The Material Must Identify the Plaintiff

The defamatory material must have sufficient information to enable a third person to identify it as being about the Plaintiff. There have been numerous cases of the wrong person being identified. For example, newspaper articles have been published about people but have the photograph of another person next to it. That has been held to be defamatory of the person in the photograph when taken in context of the words in the article. The name of the Plaintiff need not be published. For example, in one case the Plaintiff was identified as being a man who lived at a certain address[3].

It is not necessary that the Defendant intended to identify the Plaintiff in the defamatory matter[4]. Identification can be made by innuendo or reference to extrinsic material. For example, in the case of Pedavoli v Fairfax Media Publications Pty Ltd[5]the Sydney Morning Herald published an article about a female in her late twenties who taught English and Drama at a particular high school. The article stated that she was a sexual predator and had had inappropriate sexual encounters with students. The article did not name the teacher however, the public incorrectly identified the Plaintiff as the person the subject of the article when viewing the school’s website. The Plaintiff in that case was successful in being awarded damages of $350,000.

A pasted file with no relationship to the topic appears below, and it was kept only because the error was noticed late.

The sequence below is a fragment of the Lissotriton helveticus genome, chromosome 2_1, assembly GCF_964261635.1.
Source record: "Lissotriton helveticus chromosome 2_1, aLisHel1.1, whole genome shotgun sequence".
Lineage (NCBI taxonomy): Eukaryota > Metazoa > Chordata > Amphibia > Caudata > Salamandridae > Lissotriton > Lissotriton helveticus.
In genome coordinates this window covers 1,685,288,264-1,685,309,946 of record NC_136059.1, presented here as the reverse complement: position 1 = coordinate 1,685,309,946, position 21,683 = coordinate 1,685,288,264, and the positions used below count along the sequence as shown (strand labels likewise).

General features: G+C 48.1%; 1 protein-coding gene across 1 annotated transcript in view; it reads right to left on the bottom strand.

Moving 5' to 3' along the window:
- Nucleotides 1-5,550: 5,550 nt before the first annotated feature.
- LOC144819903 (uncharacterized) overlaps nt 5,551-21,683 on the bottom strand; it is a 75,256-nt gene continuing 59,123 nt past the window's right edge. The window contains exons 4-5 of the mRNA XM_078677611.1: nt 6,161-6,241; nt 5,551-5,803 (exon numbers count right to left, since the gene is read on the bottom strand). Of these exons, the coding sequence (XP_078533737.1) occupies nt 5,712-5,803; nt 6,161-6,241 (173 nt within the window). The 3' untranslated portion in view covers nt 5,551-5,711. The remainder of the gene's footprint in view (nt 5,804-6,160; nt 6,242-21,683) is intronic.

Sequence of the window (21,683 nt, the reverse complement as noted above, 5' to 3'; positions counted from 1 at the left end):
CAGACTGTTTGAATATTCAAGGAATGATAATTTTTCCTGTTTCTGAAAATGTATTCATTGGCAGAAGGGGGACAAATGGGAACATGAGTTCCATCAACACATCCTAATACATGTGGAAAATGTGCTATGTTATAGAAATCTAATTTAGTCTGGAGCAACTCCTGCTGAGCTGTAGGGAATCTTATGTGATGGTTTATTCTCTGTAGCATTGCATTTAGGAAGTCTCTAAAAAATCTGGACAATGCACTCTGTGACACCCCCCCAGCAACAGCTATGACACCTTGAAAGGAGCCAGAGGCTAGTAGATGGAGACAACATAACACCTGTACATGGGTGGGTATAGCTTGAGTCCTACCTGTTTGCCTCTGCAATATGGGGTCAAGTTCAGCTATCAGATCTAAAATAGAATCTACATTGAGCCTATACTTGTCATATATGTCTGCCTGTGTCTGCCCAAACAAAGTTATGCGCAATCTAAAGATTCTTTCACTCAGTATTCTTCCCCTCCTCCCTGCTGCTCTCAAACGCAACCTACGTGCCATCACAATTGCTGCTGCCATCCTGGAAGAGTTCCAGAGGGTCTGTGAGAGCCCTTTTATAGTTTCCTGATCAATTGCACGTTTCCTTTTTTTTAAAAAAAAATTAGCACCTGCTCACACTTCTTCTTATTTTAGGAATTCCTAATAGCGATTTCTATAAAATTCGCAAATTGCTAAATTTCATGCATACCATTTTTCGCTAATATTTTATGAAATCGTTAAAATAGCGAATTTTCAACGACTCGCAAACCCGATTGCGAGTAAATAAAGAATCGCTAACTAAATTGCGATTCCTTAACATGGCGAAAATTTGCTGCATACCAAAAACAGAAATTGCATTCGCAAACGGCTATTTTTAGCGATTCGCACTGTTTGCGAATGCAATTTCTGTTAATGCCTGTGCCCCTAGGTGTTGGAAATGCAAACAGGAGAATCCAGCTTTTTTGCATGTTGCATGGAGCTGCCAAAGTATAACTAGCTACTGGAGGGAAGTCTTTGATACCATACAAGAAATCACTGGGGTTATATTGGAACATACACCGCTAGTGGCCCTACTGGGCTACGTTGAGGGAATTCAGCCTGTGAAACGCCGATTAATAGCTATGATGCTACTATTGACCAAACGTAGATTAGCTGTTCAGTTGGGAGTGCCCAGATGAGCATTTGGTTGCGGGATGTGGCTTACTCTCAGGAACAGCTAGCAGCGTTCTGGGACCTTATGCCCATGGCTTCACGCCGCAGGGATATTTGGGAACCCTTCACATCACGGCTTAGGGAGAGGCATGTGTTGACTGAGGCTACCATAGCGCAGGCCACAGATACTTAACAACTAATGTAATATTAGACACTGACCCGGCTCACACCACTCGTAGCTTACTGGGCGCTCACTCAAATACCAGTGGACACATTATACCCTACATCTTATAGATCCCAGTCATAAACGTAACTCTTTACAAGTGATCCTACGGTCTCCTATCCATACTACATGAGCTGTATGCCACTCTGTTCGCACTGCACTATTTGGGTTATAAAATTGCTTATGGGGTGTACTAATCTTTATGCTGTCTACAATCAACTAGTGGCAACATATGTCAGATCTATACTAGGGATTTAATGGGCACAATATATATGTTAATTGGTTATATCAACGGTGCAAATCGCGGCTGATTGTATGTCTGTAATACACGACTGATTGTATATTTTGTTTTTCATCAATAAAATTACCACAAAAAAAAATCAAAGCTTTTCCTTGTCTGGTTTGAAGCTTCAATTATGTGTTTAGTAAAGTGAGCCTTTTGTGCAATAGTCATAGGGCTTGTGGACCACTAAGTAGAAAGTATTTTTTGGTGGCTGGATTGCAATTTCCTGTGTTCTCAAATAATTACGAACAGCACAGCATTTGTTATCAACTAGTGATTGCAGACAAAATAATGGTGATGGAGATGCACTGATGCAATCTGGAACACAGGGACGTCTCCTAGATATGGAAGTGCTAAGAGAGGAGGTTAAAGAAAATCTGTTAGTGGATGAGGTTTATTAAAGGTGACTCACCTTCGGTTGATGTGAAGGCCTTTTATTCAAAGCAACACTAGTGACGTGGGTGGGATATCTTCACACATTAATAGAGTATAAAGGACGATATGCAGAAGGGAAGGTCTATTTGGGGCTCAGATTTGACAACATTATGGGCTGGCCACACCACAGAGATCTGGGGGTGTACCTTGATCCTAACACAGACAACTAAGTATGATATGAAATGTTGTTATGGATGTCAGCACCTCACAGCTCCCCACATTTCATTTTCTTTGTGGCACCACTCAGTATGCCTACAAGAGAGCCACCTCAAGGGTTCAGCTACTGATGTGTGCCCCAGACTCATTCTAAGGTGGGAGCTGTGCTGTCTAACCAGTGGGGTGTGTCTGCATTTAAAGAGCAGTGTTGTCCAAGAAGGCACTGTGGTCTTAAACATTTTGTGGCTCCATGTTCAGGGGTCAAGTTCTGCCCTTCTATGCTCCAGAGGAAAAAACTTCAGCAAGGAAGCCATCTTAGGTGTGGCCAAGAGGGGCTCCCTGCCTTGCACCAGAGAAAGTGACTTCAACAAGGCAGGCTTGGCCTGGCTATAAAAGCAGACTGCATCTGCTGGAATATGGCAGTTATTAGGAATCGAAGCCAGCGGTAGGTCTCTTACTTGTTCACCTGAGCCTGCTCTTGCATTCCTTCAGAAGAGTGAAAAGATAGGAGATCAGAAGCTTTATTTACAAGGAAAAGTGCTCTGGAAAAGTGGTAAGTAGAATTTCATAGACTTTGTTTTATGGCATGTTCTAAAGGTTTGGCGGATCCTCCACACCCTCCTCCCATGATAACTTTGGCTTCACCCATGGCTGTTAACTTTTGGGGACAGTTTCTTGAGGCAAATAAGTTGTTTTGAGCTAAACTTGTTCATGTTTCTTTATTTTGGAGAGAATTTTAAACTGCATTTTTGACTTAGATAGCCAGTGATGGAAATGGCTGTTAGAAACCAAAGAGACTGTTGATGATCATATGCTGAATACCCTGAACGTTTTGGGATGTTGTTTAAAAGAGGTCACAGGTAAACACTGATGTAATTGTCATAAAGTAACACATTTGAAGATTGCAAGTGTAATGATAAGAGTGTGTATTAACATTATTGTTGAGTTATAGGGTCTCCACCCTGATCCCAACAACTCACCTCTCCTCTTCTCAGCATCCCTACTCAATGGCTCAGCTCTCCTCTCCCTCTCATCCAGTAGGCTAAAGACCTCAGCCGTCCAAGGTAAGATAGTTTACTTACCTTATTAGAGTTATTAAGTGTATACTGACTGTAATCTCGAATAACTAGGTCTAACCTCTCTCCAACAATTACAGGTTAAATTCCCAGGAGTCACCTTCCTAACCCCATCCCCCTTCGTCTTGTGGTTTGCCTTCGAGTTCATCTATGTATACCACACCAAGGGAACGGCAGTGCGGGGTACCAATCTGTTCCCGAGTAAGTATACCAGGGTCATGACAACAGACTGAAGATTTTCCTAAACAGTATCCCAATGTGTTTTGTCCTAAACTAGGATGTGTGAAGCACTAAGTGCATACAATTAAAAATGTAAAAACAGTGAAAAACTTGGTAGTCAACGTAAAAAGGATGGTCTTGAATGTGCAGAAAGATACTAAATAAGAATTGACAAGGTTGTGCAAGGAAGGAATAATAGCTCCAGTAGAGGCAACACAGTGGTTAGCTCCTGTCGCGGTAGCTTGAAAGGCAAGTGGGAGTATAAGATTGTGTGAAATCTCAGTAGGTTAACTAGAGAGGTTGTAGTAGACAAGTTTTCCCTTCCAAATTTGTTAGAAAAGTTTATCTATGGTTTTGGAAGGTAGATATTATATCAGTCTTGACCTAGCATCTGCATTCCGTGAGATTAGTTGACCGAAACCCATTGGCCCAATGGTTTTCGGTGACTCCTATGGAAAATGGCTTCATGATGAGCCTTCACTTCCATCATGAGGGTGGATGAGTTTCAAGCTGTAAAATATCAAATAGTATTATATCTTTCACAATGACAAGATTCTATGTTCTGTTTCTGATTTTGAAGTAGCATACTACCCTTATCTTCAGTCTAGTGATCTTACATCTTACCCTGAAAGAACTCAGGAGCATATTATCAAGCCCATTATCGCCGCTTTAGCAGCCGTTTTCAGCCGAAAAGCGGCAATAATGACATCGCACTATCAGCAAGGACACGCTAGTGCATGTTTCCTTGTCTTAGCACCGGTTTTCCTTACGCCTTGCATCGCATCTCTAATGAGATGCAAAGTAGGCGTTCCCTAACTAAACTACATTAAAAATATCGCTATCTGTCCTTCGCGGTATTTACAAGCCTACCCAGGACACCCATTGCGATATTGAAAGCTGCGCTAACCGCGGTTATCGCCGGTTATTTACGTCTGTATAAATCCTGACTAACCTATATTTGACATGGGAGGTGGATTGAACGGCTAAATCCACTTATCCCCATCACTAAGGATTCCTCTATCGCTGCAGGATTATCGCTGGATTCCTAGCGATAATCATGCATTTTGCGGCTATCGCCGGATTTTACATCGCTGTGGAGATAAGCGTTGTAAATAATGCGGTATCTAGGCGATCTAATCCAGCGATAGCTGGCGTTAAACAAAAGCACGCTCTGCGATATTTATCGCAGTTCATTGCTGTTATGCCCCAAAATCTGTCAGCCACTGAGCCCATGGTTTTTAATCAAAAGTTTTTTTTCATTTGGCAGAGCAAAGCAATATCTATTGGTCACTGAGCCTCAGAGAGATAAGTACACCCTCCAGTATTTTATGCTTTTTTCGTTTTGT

The Material Must be Published to a Third Party

Publication is a question of fact to be determined by a jury (if there is one) or the judge, if the trial is before a judge sitting alone. It is for the Plaintiff to prove, on the balance of probabilities, that publication has occurred. Publication has to be made to at least one third party. For example, in Armstrong v McIntosh[6], private text messages between the Defendant and the Plaintiff were shared with just one other person, the Defendant’s friend, and the Court held that defamation had occurred, awarding the Plaintiff damages.